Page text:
Unless you’ve been living as a hermit or perhaps even on Mars, you’re probably aware there’s an election coming up on November 3. Since Election Day falls on a Tuesday, quite a few people will be expected to work – remote or in person. State laws on voting rights usually become a hot topic during this time, so here’s a few tips courtesy of GroupOne Background Screening.
Do employees have a right to take time off to vote?
Having time off to vote is a legal issue that differs by state. It depends on where you live. Please note, voting laws apply to both national presidential elections and local elections. Some states will designate the amount of time workers should be allowed off to vote. It varies if the time off is paid or unpaid. Most, but not all, states prevent employers from firing employees because they take time off to vote. Some states require employers to give time off only if employees do not have enough time while polls are open. In some states, if employees do not actually vote even though they took time off, an employer can dock their pay.
How do employees vote during work hours on Election Day?
Once again, laws vary from state to state. Many states require employees to give advance notice of their intention to vote. It’s always a good idea to communicate with your employees on the exact time they plan to vote. Even if your state has no voting laws, employers would be well served to support employee efforts to vote as long as adequate notice has been given. If an employee’s wishes cannot be accommodated, learn about your state’s laws on absentee or early voting. Plan early!
Can employees volunteer at the polls on Election Day?
For states with laws allowing employees to vote, the time off permitted is usually limited to a few hours rather than the entire day. Employers could allow employees to use vacation or personal days for Election Day volunteer work. Communication is always key. An employer’s patience would most certainly be tested if every employee took time off to work the polls on Election Day. Hey, we’re as excited about the upcoming Election Day as the next civic-minded person. But just because it’s Election Day does not mean employees can take a holiday. As on any other official workday, employees do not have a legal right to take leave whenever they want without advance notice or permission.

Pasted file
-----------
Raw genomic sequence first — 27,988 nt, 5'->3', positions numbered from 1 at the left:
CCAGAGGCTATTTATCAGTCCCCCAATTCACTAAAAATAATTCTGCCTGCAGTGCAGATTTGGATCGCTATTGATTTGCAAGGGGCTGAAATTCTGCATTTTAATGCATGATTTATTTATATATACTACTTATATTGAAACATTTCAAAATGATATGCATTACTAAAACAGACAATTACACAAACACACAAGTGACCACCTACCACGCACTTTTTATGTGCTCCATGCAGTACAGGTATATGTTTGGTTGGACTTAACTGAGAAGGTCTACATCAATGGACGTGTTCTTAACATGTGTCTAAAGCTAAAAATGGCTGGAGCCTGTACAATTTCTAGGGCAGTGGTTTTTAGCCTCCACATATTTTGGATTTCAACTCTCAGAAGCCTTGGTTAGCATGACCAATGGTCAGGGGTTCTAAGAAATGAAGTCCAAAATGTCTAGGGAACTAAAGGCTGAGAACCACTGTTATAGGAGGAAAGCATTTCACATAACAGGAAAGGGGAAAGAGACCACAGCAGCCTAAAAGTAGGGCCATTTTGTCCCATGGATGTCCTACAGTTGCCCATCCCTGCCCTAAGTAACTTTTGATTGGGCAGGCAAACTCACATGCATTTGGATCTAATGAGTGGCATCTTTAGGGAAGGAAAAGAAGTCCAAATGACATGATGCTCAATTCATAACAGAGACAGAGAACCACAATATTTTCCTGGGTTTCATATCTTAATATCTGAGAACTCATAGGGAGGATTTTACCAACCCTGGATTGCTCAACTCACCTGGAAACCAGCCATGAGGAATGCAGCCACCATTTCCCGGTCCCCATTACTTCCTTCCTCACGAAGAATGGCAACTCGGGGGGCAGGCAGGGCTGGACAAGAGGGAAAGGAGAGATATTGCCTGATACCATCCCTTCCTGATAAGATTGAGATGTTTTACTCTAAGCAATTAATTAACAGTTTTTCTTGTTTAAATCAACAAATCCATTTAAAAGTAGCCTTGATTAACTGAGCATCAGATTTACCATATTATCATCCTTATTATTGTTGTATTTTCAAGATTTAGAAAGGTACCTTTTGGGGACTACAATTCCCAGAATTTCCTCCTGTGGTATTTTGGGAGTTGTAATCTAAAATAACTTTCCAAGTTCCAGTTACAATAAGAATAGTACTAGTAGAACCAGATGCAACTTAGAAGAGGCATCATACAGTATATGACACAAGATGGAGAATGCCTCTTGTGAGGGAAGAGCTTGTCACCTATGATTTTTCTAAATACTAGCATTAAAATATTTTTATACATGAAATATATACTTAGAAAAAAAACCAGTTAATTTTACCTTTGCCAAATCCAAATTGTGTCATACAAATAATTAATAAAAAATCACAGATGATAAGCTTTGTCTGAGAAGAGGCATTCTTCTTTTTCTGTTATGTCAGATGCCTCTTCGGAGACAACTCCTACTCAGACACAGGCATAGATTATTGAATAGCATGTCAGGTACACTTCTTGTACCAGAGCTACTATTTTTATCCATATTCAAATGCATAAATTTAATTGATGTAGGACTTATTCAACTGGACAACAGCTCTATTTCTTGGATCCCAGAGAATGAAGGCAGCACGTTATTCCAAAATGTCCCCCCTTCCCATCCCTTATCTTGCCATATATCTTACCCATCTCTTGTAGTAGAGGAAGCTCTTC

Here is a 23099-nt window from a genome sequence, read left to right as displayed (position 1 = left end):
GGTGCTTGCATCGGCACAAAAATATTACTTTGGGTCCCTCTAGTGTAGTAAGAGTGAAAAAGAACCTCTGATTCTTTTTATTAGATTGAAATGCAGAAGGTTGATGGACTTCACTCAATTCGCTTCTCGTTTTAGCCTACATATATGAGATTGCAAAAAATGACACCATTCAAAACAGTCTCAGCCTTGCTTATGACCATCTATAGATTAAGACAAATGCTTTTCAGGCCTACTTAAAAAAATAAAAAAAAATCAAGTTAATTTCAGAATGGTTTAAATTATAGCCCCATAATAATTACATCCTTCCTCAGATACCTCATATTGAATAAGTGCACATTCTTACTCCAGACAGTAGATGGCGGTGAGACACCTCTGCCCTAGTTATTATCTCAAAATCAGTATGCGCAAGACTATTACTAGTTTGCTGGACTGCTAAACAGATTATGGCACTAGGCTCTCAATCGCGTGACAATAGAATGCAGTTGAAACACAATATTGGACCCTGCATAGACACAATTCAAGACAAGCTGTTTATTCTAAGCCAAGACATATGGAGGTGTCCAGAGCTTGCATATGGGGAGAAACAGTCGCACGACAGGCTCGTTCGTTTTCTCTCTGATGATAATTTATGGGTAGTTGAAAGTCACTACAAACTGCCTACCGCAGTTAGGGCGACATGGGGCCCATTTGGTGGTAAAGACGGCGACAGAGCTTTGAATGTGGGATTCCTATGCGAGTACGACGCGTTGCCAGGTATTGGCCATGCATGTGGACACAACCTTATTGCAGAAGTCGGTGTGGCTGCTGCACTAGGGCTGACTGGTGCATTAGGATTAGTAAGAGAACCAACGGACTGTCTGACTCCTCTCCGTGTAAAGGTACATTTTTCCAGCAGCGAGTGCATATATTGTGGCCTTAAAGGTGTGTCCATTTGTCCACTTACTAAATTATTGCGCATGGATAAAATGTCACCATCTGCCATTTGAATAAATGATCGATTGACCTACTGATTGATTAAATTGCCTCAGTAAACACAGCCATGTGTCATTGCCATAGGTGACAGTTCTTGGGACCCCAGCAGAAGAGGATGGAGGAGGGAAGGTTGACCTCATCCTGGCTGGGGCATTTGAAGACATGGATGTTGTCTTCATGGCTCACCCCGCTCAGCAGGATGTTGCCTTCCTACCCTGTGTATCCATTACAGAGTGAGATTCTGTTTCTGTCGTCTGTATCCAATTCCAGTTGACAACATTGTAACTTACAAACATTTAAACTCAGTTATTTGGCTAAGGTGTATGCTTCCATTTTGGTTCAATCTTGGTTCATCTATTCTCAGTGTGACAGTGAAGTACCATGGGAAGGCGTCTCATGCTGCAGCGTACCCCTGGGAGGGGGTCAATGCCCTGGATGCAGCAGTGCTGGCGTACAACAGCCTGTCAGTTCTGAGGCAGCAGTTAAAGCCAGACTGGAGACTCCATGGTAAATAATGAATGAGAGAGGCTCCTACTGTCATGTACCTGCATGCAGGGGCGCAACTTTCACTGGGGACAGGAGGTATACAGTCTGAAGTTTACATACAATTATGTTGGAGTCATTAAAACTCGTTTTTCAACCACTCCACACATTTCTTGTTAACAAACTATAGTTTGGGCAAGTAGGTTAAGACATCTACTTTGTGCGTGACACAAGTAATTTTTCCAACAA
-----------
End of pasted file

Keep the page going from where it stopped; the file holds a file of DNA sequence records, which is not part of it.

Should employers post a notice about voting rights?
With exception of the Golden State of California, employers are not required to post anything about how to take advantage of their legal rights to vote. Though it never hurts to communicate state laws to employees.
What are the penalties if an employer denies an employee the right to vote?
Different question, same answer. Penalties vary from state to state. Some states impose penalties, oftentimes severe. Others do not. In the states of Colorado and New York, know your laws! Employers can potentially face the loss of corporate charters and serious fines if they violate time-off-to-vote laws. In Arizona, Kansas and Missouri, supervisors are slapped with fines as high as $2,500. Arizona also has stiff penalties for companies with fines as much as $20,000.
Truth be told, most employers want to promote civic involvement and boost employee morale by allowing workers to vote. It’s a patriotic tradition! If news breaks that your company prevented employees from voting, the severe public relations fallout could likely be far more damaging than any governmental fine.
Here’s the voting laws of a few local states:
In Texas, an employer may not refuse to allow an employee to take time off, though no time limit is specified. Exceptions during work hours are not required if an employee has two consecutive non-work hours available while the polls are open. Advance notice is not required and pay cannot be docked.
In Oklahoma, an employer may not refuse to allow an employee to take time off, and it could be for more than two hours if the employee lives a considerable distance from the polling place. Exceptions during work hours are not required if an employee has three consecutive non-work hours available while the polls are open. Notice is required one day in advance and pay cannot be docked.
In Louisiana, there are no laws that require companies to give workers time off to vote. But employers of 20 or more cannot interfere with their employees’ “political activities.”
In New Mexico, an employer may not refuse to allow an employee to take time off, with a time limit of two hours specified. Exceptions during work hours are not required if an employee has two consecutive non-work hours in the morning or three hours in the evening available while the polls are open. Advance notice is not required and pay cannot be docked.
So, with that said, have a Happy Election Day!
The information and opinions expressed are for educational purposes only and are based on current practice, industry related knowledge and business expertise. The information provided shall not be construed as legal advice, express or implied.